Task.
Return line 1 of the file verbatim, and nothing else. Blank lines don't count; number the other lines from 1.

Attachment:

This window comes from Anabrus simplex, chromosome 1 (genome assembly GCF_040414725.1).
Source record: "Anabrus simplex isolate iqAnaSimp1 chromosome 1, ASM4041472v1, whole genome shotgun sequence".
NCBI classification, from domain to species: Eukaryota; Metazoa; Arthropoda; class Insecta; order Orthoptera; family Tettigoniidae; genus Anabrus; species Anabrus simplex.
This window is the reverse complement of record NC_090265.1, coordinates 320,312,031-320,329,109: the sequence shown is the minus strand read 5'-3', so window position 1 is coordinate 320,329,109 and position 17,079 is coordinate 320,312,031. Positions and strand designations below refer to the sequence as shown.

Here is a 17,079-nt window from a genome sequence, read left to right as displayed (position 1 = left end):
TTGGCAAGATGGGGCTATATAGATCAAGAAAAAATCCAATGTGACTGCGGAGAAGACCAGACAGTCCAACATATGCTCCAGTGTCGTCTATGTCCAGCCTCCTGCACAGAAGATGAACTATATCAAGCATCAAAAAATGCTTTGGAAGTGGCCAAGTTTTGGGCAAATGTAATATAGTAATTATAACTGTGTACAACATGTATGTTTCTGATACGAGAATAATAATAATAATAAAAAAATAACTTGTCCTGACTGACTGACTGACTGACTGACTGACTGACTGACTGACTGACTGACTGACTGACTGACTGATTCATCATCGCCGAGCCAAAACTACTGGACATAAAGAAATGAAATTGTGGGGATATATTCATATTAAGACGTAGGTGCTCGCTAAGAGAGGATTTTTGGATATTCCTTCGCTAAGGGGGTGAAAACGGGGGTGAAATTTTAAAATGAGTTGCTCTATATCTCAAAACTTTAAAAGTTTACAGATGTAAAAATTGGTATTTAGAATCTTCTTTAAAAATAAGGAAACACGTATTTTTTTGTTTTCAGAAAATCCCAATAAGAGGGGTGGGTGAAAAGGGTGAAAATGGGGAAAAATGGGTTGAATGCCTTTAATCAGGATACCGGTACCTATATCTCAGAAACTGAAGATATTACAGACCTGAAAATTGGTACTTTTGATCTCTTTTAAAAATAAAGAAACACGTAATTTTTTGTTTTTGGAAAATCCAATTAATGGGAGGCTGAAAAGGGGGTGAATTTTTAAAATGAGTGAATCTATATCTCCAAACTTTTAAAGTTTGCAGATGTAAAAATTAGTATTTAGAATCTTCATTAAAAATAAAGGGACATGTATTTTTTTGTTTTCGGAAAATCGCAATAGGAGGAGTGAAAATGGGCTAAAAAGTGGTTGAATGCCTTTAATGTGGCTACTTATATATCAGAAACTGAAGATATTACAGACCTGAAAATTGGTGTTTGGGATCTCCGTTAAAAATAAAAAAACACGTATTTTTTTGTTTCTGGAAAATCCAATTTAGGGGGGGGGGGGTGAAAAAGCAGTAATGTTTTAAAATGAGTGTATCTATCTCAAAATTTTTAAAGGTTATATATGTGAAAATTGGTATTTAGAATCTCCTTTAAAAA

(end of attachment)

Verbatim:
This window comes from Anabrus simplex, chromosome 1 (genome assembly GCF_040414725.1).